I try to take 600 mg of magnesium in addition to the multi. A guideline is that it should be half the level of calcium for calcium to work well. I take it because of what I've read about bone health. But even more, I clearly have deficiency symptoms, and estrogen creates deficiencies because the liver uses magnesium to process the estrogen. It's hard to get enough from an American diet since it's mostly in beans. This is a case where I clearly feel a difference. I start to get aches and pains without it. It clearly improves my mood (I suffer from severe clinical depression). Having gone on and off and on using it, I know it makes a difference.

5. An extra B complex
I take one where all the B's are 100% of RDA, so that each has the proper balance in relation to the others. And I take more than my multi again because estrogen creates deficiencies in folic acid and B6—and again I have so many symptoms of problems with these. Also, the puzzle over taking estrogen and whether it helps heart health involves homocysteine levels. And they lower homocysteine levels. So my personal theory is that the problem with HRT and heart health rests in part with the deficiency. Since heart problems are the health issue in my family, I take extra B's at night (multi in the morning). Also, they improve depression. And they are toxic only at extremely high levels or when out of balance for extended periods of time.

6. Evening primrose oil
If you're missing a particular enzyme, there's no real other way around it except EPO. And I'm clearly missing it. When I don't take EPO, I lose hair and I get eczema. If I take EPO, I don't. It's also good for a lot of other things, like aches and pains and mood.

7. Natural vitamin E
400 IU is recommended. It's needed to make the EPO work well, but it also affects a lot of other things that ail me and is a powerful antioxidant.

8. Fish oil
I take some fish oil if I haven't had salmon or tuna that day. Again, I started because it makes the EPO work well, but it's good for depression and hearts, etc. Flax seed is no good because it also requires that missing enzyme, so, since I know the EPO works for me, I know that flax seed won't help me (besides it's way too laxative for me).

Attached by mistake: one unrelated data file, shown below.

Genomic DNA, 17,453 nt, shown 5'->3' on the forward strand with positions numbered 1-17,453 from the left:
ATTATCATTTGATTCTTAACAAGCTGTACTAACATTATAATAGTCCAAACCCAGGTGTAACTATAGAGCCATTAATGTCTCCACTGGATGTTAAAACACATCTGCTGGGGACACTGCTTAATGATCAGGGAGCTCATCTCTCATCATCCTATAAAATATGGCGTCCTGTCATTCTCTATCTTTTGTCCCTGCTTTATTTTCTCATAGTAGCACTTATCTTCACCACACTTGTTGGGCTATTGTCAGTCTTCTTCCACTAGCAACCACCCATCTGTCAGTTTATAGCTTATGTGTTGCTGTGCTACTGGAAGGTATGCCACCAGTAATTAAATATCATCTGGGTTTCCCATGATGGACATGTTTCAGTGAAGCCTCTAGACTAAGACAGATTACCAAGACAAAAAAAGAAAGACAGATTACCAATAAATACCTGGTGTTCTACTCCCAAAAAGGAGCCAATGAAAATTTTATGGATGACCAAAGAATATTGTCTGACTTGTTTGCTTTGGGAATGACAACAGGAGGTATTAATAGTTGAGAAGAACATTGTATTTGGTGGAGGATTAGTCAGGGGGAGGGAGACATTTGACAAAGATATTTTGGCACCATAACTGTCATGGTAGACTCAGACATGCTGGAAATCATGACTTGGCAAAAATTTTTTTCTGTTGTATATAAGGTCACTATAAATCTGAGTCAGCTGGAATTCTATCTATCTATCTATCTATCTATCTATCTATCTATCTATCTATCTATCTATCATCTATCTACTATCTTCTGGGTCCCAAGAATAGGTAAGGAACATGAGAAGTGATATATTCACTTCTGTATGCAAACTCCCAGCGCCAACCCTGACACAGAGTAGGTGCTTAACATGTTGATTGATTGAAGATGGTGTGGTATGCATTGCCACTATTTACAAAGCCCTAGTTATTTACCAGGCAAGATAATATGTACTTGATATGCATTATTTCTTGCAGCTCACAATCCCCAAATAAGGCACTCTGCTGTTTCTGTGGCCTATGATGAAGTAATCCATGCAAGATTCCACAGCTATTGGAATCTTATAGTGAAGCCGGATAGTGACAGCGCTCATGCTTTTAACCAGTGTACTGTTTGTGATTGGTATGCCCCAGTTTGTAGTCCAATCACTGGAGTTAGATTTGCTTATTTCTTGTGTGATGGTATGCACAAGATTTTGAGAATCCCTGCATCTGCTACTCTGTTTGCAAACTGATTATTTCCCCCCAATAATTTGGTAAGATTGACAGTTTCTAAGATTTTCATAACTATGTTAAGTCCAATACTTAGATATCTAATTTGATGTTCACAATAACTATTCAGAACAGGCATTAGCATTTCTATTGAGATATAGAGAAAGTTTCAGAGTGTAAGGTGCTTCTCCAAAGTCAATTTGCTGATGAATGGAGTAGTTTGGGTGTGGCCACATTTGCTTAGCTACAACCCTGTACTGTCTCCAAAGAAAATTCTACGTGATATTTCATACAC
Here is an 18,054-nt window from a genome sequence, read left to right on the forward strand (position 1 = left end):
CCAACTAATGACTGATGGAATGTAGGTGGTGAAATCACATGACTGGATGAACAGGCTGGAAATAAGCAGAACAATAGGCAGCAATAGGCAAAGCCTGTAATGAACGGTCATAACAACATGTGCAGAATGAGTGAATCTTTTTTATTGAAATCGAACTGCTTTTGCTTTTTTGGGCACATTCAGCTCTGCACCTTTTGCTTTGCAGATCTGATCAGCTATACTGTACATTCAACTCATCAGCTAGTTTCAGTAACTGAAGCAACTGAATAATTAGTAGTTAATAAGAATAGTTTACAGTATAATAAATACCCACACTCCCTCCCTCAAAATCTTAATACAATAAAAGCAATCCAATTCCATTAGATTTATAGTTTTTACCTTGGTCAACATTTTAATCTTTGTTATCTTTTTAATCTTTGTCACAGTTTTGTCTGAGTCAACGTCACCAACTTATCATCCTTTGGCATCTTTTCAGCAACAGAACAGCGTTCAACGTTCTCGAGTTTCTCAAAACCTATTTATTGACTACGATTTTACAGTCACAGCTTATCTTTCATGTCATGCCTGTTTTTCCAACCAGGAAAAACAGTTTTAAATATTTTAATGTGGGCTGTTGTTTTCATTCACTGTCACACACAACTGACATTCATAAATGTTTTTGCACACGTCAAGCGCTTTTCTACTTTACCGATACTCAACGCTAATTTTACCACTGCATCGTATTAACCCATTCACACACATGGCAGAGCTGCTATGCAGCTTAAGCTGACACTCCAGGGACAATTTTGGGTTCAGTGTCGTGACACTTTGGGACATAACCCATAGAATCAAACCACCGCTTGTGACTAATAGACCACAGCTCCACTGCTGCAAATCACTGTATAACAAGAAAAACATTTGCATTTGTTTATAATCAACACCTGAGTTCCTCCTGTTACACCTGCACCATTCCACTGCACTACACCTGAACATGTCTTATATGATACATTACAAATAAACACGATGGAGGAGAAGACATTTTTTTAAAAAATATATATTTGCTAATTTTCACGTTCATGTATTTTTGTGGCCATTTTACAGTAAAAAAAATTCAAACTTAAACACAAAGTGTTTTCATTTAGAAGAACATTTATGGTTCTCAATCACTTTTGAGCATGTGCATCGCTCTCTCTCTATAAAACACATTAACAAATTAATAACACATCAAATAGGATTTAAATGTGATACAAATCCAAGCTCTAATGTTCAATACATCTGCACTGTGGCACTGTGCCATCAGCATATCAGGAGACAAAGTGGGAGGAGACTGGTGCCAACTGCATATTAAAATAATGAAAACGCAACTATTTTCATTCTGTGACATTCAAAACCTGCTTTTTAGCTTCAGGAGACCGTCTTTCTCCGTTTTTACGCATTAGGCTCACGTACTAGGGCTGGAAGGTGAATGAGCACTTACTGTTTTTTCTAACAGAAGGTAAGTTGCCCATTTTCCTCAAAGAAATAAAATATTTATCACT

9. Milk thistle
Between being obese and taking oral estrogen, I have fatty liver intrusions. I read in the medical journals themselves what could be done to prevent liver function damage, and even losing weight might not help. In fact, rapid weight loss makes it worse. There have actually been quite a few small studies on the active ingredient in milk thistle and the liver indicating that it prevents further damage.

It seems like a lot, which is why I stop taking it now and then, but each piece fits a very particular health issue that I have. If I didn't have particular health issues, I'd probably only take the multi and calcium/mag.”

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“I started taking vitamins about a week and a half ago. Since starting them, I have felt better. I am sleeping better, and don't have as many emotional ups and downs. I am taking a B complex that I notice is much higher than 100% in most of the nutrients. I read the pull down menu on vitamin/supplement recommendations, and since I was feeling so bad at that time, I went for the high end of the recommendations on most of the vitamins. I am also taking a good multi vitamin in addition.”

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“I am three months post op TVH and on Premarin 1.25. Sometimes I am so tired I can't get out of my own way. I did start taking LOTS of vitamins. I take a multivitamin, fish oil, folic acid, calcium with vitamin D, vitamin E, and cranberry supplement every day. Each week gets a bit better, and I seem to last a bit longer during the day.”

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“I started taking Women’s One-A-Day almost four weeks ago. The doctor recommended just a multivitamin with iron in general, but I chose the one for women. Who needs to take a generic one if it’s not meant for aman or woman in particular? Before I started taking them, I had no energy, felt tired all the time, and was basically a "homebody." Since I started taking them, I find that I do have more energy, the pillow police aren’t after me all the time like they were after my first surgery, and I have found that my recovery from the hysterectomy has been great. I am able to be more active, even though I do take short rest breaks. I can walk more without getting tired easily.”

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“Well, for years my DH and I have been taking:

A natural multi-vitamin; A&D (every other day); calcium/magnesium complex; hawthorne berries (did wonders to bring down our blood pressure); lecithin; Vitamin E/selenium; devil's claw (DH only); Vitamin C; B-50 complex (every other day), beta carotene, and during the winter, cod liver oil.